First-generation H1 antihistamines were associated with major sedative side-effects which were heavily disruptive to young active and aged patients when performing everyday activities. Mizolastine is a potent and selective H1-receptor antagonist which slowly penetrates into the brain and thus lacks the sedative effects of earlier antihistamines.
In this paper we present an overview of five clinical pharmacology studies which were carried out with a view to assessing mizolastine effects on psychomotor and skilled performances, and on cognitive functions in young and aged subjects.
The studies were all randomized, double-blind, placebo and (with the exception of one) active-drug controlled, cross-over studies. A total of 76 young and 15 aged subjects were enrolled. Two studies evaluated mizolastine over a range of doses (5–45 mg), and three involved a single or multiple administrations of the therapeutic dose (10 mg/day). Comparators were first generation (clemastine, tripolidine) and second generation (terfenadine, cetirizine) antihistamines. Drug effects were evaluated through standardized psychometric and memory tests, and subjective self-ratings (visual analogue scales). In two studies, driving performance was assessed using an actual driving test. Two studies investigated drug interaction with depressants of the central nervous system such as alcohol and lorazepam.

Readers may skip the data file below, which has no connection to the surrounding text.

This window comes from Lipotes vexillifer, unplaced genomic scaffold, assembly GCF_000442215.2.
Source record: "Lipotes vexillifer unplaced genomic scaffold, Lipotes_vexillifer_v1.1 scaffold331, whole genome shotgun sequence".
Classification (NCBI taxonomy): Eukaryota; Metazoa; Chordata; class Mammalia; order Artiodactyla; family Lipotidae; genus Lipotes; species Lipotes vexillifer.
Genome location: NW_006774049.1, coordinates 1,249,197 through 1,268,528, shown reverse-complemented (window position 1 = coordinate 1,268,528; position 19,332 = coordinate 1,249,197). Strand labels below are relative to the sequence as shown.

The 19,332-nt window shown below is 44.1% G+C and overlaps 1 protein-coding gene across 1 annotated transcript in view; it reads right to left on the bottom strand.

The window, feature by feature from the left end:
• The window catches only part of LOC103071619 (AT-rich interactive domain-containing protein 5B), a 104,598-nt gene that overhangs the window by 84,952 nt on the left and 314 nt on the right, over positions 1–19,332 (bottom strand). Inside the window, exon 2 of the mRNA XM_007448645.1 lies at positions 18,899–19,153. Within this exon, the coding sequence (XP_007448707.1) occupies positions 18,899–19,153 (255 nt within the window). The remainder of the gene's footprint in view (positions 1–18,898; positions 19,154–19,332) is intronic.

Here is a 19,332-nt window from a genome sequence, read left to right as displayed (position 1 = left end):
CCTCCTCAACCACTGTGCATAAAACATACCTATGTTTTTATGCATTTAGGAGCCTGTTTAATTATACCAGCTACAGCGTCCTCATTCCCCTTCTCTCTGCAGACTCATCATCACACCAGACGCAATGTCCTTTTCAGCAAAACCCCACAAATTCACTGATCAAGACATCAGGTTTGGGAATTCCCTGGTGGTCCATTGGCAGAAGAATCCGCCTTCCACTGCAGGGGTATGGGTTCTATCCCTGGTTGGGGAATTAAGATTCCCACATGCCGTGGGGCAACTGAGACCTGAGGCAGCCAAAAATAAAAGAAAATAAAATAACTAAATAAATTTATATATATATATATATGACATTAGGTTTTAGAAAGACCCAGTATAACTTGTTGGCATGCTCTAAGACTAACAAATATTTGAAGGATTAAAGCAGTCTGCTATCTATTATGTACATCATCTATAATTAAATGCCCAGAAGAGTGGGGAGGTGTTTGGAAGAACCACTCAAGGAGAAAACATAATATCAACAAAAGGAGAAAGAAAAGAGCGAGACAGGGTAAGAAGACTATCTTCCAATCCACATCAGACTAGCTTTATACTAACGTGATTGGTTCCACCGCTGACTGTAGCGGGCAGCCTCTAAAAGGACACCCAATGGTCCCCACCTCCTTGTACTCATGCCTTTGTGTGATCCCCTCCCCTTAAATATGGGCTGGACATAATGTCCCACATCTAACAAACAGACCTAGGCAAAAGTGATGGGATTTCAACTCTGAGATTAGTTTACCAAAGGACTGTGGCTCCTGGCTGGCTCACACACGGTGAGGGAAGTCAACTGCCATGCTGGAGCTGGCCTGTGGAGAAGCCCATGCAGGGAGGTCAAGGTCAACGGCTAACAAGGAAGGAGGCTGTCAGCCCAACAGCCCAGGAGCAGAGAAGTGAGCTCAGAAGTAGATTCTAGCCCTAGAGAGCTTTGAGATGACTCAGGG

The results of the five reported studies were consistent in that mizolastine showed to be free from sedative effects when administered at the therapeutic dose. As with other newly developed antihistamines, some changes occurred at higher dose levels. At the therapeutic dose mizolastine did not alter driving performance and did not potentiate the depressant effects of alcohol and lorazepam.
Mizolastine was shown to be free from sedative effects that could affect the safe performance of everyday life activities in young and aged patients when administered at the therapeutic dose.